I gotta say, this dish is a triumph. It is easy to eat, colorful, with varied textures and flavors. I can imagine eating this the evening after a hunt in Spain, with a glass of Rioja rosé or Fino sherry and lots of crusty bread. Classy, full of flavor, and — dare I say it — easy to make.
Spanish Dove Salad
This is something of a pantry dish that comes together very rapidly if you have the ingredients on hand. The hardest part of putting this together is the garlic: I use my own preserved garlic, and if you have some use it — it makes the dish. But it is time-consuming to make, so if you don’t have any on hand, I recommend roasting a head of garlic instead. It’s not the same, but it will get you close.
Everything else in this recipe is easily available at supermarkets. Everything, that is, except the dove. Obviously pigeon or store-bought squab are good substitutes, but if I had to recommend another, more accessible meat to sub in, I’d have to say quail breasts. Quail will get you closest in terms of size and texture, although the flavor will be different. Skinless duck would work, too, although you’d need to cut it smaller. I suppose you could do this with chicken, but it would not be as interesting.
Prep Time: 15 minutes
Cook Time: 25 minutes, if you are roasting garlic
- 3 cups dove stock, duck stock or beef broth
- Breast meat from 12 to 16 doves
- 1/4 cup high-quality olive oil
- 3 to 4 preserved roasted red peppers, cut into strips
- 3 green onions, sliced thin (white parts only)
- 1/3 cup pine nuts
- 12 to 16 cloves preserved garlic, or 1 head garlic, roasted 25 minutes
- Parsley, salt and black pepper to taste
- Bring the stock or broth to a simmer. Drop the dove breasts into the broth and turn off the heat. Cover the pot and let this sit for 5 to 15 minutes. The longer the dove breasts sit in the hot broth, the more cooked they will be, but they should not overcook no matter how long you keep them there. When they are cooked to your liking, remove the dove breasts and toss them with some olive oil in a bowl. (If you happen to have a sous vide machine, salt the dove breasts well, then put them in one layer in a vacuum bag with 3 tablespoons of unsalted butter or duck fat. Cook at 135°F for 30 minutes or so.)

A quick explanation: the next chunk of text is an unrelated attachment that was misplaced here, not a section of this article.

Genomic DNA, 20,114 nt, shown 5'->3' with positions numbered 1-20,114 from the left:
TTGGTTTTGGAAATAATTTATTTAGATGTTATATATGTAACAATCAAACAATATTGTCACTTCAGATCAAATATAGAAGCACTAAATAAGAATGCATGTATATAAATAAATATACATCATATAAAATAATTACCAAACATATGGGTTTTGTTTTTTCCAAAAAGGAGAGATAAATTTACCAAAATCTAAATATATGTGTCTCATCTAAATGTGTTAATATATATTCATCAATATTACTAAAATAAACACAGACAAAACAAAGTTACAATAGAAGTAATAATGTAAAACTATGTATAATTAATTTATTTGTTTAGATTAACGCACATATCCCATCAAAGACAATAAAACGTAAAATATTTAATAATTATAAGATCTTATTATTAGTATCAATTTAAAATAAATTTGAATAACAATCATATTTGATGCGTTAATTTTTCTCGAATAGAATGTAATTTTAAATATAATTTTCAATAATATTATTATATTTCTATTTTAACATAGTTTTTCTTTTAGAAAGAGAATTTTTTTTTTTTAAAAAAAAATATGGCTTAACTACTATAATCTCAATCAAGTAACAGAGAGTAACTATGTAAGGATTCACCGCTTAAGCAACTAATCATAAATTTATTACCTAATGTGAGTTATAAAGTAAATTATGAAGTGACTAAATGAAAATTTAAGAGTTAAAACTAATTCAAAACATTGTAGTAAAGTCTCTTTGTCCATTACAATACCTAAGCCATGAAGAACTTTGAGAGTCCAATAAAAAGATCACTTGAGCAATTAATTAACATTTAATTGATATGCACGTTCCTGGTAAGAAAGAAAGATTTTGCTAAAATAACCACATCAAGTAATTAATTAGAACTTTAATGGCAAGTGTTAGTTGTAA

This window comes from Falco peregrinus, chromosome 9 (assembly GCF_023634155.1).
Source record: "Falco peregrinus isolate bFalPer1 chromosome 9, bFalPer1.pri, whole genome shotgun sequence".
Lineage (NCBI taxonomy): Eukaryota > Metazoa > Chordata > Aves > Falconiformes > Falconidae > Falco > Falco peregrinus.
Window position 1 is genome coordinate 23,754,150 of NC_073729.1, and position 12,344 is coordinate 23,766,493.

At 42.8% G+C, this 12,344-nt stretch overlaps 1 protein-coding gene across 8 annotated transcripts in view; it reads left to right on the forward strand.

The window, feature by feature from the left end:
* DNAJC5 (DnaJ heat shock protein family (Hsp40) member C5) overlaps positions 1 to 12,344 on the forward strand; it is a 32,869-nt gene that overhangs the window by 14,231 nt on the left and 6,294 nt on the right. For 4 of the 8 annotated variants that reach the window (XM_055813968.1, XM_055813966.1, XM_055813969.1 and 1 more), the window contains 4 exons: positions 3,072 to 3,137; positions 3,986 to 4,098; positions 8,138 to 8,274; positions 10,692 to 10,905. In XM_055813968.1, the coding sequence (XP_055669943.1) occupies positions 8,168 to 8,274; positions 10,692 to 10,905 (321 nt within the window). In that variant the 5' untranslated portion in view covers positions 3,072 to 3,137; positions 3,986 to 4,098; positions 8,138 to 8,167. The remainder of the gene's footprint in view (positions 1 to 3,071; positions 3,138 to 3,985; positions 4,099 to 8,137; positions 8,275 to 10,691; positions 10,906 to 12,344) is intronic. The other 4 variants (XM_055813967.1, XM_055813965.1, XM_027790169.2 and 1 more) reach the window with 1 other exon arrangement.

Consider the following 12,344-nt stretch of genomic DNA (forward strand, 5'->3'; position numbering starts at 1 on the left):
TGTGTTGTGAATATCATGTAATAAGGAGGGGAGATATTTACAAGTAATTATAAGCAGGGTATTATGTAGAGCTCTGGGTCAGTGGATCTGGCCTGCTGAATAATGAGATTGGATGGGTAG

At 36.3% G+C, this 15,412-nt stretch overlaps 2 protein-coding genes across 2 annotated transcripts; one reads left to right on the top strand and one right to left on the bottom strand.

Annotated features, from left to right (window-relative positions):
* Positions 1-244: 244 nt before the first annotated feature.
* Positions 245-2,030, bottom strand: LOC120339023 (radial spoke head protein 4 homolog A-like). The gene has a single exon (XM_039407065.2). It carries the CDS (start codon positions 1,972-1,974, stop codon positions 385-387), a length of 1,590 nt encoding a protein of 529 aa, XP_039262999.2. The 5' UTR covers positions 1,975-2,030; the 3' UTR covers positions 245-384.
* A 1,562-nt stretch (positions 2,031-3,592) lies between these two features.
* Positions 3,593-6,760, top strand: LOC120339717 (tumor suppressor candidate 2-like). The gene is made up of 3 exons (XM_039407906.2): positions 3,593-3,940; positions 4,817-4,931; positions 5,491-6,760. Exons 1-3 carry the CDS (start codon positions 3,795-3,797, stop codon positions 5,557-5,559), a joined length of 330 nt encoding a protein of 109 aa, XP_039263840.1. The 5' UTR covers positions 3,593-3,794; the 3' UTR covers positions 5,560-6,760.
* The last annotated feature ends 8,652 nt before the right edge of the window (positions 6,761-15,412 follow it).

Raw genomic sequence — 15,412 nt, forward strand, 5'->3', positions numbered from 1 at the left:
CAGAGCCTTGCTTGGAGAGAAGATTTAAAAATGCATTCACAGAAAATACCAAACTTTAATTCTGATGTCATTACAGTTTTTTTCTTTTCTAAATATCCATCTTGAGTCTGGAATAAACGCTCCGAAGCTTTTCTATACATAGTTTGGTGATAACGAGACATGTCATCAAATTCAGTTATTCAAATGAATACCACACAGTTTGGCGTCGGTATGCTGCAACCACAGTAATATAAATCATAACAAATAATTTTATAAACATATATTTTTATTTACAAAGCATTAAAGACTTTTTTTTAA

- If you are not using preserved garlic, roast your garlic as per Elise’s instructions. When the garlic is done, carefully remove the cloves. This is persnickety, but you can also just smear them out and use the roasted garlic as a sort of puree at the bottom of everyone’s plate. It may look messier, but it still tastes good.
- Toast the pine nuts in a dry sauté pan over medium-high heat, tossing them frequently to toast all sides. Pay attention to them as they toast because pine nuts go from nicely toasted to burnt in seconds. When they have some pretty browned spots on them. move the pine nuts to a bowl to cool.
- To compose the salad, divvy up all the ingredients between four plates and drizzle a little of the olive oil from the dove bowl over everything. Garnish with some parsley and grind black pepper over the plates. Serve at room temperature with some Spanish sherry, a rosé or white wine or a crisp lager or pilsner beer.